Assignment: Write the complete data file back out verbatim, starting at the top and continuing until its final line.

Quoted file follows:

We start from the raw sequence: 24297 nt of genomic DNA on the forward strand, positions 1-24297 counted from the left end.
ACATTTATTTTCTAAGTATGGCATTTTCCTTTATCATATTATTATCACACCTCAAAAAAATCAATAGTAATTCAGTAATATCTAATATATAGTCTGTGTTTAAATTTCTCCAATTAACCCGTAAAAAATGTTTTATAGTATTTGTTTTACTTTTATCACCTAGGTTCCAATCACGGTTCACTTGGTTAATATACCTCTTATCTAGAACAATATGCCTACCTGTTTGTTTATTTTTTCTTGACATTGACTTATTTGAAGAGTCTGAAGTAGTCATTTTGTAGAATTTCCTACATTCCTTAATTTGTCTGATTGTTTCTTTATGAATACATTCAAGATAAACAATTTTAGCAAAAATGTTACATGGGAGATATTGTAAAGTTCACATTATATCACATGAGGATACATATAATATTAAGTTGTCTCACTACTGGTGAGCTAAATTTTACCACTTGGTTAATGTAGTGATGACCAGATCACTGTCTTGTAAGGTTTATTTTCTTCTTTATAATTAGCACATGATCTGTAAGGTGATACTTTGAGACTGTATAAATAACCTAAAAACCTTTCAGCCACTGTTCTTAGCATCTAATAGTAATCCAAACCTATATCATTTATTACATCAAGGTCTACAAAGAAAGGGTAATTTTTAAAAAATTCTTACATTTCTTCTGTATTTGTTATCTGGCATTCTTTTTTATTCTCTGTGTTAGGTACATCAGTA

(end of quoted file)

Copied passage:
We start from the raw sequence: 24297 nt of genomic DNA on the forward strand, positions 1-24297 counted from the left end.
ACATTTATTTTCTAAGTATGGCATTTTCCTTTATCATATTATTATCACACCTCAAAAAAATCAATAGTAATTCAGTAATATCTAATATATAGTCTGTGTTTAAATTTCTCCAATTAACCCGTAAAAAATGTTTTATAGTATTTGTTTTACTTTTATCACCTAGGTTCCAATCACGGTTCACTTGGTTAATATACCTCTTATCTAGAACAATATGCCTACCTGTTTGTTTATTTTTTCTTGACATTGACTTATTTGAAGAGTCTGAAGTAGTCATTTTGTAGAATTTCCTACATTCCTTAATTTGTCTGATTGTTTCTTTATGAATACATTCAAGATAAACAATTTTAGCAAAAATGTTACATGGGAGATATTGTAAAGTTCACATTATATCACATGAGGATACATATAATATTAAGTTGTCTCACTACTGGTGAGCTAAATTTTACCACTTGGTTAATGTAGTGATGACCAGATCACTGTCTTGTAAGGTTTATTTTCTTCTTTATAATTAGCACATGATCTGTAAGGTGATACTTTGAGACTGTATAAATAACCTAAAAACCTTTCAGCCACTGTTCTTAGCATCTAATAGTAATCCAAACCTATATCATTTATTACATCAAGGTCTACAAAGAAAGGGTAATTTTTAAAAAATTCTTACATTTCTTCTGTATTTGTTATCTGGCATTCTTTTTTATTCTCTGTGTTAGGTACATCAGTA